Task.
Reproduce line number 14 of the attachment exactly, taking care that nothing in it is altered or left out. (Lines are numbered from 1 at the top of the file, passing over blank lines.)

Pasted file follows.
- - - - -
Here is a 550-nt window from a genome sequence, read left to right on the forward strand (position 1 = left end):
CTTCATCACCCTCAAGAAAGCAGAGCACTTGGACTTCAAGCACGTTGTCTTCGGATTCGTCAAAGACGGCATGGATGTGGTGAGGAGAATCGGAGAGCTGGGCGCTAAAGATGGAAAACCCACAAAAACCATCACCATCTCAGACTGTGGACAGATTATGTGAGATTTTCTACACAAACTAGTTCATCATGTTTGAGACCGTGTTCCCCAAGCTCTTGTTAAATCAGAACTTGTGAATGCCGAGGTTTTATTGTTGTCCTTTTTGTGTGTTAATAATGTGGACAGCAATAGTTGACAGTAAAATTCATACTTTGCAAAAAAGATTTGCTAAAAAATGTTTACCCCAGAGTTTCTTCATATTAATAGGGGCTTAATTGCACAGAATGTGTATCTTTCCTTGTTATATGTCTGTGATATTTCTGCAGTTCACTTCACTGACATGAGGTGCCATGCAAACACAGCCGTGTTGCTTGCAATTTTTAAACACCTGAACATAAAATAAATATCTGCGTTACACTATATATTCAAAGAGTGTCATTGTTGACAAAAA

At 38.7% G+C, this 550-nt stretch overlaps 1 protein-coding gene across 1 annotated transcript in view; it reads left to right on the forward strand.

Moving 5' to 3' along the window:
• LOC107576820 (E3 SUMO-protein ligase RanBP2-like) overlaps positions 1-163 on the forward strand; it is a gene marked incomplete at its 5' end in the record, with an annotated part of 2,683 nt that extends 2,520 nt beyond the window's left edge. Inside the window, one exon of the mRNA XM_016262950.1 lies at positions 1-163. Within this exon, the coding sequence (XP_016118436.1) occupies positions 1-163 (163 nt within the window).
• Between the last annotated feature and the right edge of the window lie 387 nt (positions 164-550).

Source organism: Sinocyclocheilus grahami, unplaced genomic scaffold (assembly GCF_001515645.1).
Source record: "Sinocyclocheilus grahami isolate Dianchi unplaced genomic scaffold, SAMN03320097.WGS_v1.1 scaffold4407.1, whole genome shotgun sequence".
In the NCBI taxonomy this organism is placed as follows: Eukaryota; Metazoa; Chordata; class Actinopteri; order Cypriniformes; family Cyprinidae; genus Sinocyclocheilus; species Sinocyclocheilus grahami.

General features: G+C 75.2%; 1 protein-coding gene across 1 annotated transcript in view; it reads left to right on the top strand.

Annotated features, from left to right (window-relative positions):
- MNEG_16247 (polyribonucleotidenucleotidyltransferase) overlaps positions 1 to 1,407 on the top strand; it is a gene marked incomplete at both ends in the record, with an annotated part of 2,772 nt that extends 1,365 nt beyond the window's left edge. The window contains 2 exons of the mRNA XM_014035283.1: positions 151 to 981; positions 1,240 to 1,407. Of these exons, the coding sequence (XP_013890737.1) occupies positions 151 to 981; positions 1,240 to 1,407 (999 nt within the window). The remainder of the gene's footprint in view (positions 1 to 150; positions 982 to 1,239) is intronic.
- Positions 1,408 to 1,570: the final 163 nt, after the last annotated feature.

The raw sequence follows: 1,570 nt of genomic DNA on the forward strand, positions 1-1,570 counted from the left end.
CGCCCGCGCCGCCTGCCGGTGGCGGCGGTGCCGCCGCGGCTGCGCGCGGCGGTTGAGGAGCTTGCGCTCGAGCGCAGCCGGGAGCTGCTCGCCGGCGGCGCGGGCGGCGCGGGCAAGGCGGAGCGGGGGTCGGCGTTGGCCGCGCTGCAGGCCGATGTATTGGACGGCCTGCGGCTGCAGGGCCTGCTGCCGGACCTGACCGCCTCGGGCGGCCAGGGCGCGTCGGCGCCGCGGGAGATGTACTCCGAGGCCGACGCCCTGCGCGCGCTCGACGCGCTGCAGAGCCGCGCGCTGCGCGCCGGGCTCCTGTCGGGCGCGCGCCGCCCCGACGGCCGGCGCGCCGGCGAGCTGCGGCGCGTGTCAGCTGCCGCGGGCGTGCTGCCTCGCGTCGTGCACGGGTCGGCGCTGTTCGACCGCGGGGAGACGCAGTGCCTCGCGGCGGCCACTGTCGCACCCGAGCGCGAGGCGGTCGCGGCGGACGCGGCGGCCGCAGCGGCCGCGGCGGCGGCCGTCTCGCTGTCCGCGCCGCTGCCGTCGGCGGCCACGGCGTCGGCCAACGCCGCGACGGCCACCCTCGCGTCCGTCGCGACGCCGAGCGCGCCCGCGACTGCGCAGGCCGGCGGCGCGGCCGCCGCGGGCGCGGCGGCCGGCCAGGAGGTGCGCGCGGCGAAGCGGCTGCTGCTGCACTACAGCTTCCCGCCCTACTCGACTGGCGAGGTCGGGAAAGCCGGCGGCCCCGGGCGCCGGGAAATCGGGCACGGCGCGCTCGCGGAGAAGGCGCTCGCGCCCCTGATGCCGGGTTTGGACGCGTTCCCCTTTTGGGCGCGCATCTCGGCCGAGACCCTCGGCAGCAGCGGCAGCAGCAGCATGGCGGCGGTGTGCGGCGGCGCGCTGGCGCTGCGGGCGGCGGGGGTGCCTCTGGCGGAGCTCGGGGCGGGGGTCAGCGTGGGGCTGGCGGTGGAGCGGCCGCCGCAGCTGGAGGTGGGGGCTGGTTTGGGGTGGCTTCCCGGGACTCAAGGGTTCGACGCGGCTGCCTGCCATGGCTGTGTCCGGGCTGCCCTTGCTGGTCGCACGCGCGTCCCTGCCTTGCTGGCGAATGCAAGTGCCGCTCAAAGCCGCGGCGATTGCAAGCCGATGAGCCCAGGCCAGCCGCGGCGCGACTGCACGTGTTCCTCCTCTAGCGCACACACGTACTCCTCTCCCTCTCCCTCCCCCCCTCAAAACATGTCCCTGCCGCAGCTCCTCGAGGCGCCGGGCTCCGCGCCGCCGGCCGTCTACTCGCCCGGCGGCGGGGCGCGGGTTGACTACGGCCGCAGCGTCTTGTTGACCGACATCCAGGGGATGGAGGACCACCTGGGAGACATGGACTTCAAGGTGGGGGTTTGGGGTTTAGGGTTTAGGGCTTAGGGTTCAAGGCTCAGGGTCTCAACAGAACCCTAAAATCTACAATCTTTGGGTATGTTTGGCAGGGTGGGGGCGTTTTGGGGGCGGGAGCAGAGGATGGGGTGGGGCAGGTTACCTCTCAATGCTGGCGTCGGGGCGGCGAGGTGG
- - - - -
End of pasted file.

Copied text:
The raw sequence follows: 1,570 nt of genomic DNA on the forward strand, positions 1-1,570 counted from the left end.